- If you've missed Mike Welsch's clocker reports in the Form, you can find Monday's here, Sunday's here, Saturday's here, and Friday's report on Zenyatta here. As is usually the case when you're dealing with horses of this caliber, most of his observations are positive; Student Council, Cocoa Beach, Curlin, Well Armed in particular. I generally tend to ignore these unless it's a horse that I like, such as Albertus Maximus ("gives the impression he's peaking at just the right time," exactly my point), Cost of Freedom ("seems to be maintaining his vastly improved form"), and Carriage Trail ("could be a strong exacta threat under Zenyatta") (I have more ambitious wagering plans for her).
Of more interest to me in these reports are the horses that he gives negative reviews, especially with respect to how they're handling the Pro Ride. The stupidly named Fatal Bullet "got very weary while struggling home through a final furlong on a loose rein in 13" (too bad); Street Hero (Juvenile) "should have finished better than his 12.33-second final furlong;" Ginger Punch "perhaps...still somewhat of a question mark over the surface;" Indian Blessing - "Pro-Ride might prove a major chink in her armor." I'll list Welsch's reports over in the left sidebar. Also of interest over on that side are the Notes for each of the races, which you can find in the Breeders' Cup widget.
- Midnight Lute, who I don't like at all in the Sprint, worked out on Monday. Funny that neither this report, nor this one, make more than passing reference to the condition of his foot. Welsch has been reporting that he's recently had treatment on a quarter crack suffered at Del Mar, and that he's been working out with a bar shoe that may or may not be in place on race day.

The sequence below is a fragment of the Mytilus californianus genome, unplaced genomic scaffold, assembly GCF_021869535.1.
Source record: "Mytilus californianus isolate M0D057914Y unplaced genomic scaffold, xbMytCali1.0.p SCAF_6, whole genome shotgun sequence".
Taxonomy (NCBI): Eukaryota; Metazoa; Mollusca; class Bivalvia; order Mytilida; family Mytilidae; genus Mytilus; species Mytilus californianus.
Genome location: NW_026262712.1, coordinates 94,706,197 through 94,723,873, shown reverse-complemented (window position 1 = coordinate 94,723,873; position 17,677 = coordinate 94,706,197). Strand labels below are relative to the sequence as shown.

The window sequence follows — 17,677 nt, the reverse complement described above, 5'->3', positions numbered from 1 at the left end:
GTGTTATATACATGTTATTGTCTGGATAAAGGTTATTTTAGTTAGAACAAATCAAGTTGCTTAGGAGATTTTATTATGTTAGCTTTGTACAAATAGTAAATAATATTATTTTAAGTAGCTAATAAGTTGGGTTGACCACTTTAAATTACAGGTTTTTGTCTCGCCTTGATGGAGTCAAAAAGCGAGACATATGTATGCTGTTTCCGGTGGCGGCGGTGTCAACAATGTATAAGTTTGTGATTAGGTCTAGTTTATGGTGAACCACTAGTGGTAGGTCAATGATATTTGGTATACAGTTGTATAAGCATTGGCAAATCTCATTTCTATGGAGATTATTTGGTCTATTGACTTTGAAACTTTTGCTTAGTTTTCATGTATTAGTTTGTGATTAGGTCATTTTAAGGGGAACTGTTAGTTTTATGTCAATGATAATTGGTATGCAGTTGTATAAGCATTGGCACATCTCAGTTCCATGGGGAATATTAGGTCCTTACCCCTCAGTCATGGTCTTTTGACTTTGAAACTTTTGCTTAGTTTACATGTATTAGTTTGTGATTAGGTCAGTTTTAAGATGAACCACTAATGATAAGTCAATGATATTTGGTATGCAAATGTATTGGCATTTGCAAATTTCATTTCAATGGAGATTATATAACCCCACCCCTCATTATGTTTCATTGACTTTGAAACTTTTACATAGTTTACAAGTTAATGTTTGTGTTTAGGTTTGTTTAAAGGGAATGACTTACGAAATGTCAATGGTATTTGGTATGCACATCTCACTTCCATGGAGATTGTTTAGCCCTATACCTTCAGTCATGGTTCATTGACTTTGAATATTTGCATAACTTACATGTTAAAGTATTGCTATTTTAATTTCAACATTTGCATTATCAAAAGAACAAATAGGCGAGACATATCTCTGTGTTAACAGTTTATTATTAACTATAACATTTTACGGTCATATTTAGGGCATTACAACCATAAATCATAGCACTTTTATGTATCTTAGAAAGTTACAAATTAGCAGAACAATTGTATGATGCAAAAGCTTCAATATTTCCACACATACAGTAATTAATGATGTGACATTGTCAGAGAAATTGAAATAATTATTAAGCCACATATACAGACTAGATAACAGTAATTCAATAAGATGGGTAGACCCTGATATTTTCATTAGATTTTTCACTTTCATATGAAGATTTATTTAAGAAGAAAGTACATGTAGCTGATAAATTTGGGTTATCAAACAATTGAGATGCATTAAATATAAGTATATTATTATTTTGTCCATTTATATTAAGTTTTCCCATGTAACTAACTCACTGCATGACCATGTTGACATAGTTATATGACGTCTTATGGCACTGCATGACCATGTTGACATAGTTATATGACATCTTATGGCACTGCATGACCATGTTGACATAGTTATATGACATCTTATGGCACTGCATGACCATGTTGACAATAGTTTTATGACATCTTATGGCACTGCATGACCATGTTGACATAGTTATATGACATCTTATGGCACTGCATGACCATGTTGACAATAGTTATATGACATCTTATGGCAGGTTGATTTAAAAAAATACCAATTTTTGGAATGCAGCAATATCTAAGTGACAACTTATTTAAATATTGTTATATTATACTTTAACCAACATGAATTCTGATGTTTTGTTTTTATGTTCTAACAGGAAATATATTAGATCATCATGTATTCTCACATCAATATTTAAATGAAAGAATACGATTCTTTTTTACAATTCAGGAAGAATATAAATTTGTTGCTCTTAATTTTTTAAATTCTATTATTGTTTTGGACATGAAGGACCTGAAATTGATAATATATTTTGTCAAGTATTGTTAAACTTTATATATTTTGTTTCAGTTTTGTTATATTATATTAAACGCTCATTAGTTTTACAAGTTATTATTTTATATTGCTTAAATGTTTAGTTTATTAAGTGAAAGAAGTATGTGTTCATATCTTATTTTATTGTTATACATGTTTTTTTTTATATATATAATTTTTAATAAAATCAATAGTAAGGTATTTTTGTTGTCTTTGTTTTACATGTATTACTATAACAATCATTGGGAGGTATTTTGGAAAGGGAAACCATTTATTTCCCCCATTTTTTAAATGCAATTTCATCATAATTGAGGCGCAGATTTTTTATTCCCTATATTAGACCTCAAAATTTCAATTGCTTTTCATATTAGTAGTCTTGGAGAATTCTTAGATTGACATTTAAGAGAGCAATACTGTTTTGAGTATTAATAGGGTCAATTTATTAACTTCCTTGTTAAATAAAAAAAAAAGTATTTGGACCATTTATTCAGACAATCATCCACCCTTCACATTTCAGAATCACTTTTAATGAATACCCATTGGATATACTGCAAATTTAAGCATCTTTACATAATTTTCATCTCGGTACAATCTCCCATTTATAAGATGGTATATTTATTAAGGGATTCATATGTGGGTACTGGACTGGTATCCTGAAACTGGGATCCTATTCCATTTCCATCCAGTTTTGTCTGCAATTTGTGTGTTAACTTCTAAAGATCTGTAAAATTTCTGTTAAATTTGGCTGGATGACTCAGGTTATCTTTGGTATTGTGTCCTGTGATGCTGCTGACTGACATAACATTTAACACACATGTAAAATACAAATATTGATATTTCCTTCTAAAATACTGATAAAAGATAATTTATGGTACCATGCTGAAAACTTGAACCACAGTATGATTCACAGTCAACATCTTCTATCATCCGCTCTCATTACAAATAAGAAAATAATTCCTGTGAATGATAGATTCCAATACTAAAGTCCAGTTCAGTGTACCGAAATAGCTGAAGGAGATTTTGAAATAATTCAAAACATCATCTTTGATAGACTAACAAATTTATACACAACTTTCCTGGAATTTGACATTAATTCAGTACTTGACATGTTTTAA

- Ed Fountaine in the NY Post has the Insider's Insight on the Pro-Ride.
- Defections: Mast Track, Red Giant, Tropic Storm, Communique, Believe In Hope, and J Be K. I didn't like any of them, but some good hunch bet possibilities down the drain. Red Giant has been retired.
- Bobby Frankel commented on synthetic tracks:
"Like I told somebody, 'George Bush sold the war and these people sold this track.' No basis to what they're saying, just told you lies." [AP]We like Bobby. Amazing though how different the view is from across the pond, where some apparently see this Breeders' Cup as the dawning of a great new age for the event, and for American racing in general. Greg Wood writes in the Guardian UK:
Bit by bit, the issues and conditions that have prevented the Cup from being a fair test for all are being stripped away and the inaugural event on a synthetic surface is an immense step forward.Oh man, I'd like to see him say that to Nick Zito's face!
This is also linked to the other obstacle to the event's global ambitions - medication. One reason that American racing got hooked on drugs is that it was the only way to keep horses sound when they were training and racing on dirt. Without the dirt, the urge to medicate should start to diminish.
The ultimate goal is to finally change the mindset among punters too. At the moment, when they consider the Juvenile form with a view to next year's Kentucky Derby, they are likely to think: "Shame it was on synthetic, when the Derby is on dirt." At some point, though, it needs to change: "Shame the Derby's on dirt when all the best form's on synthetic."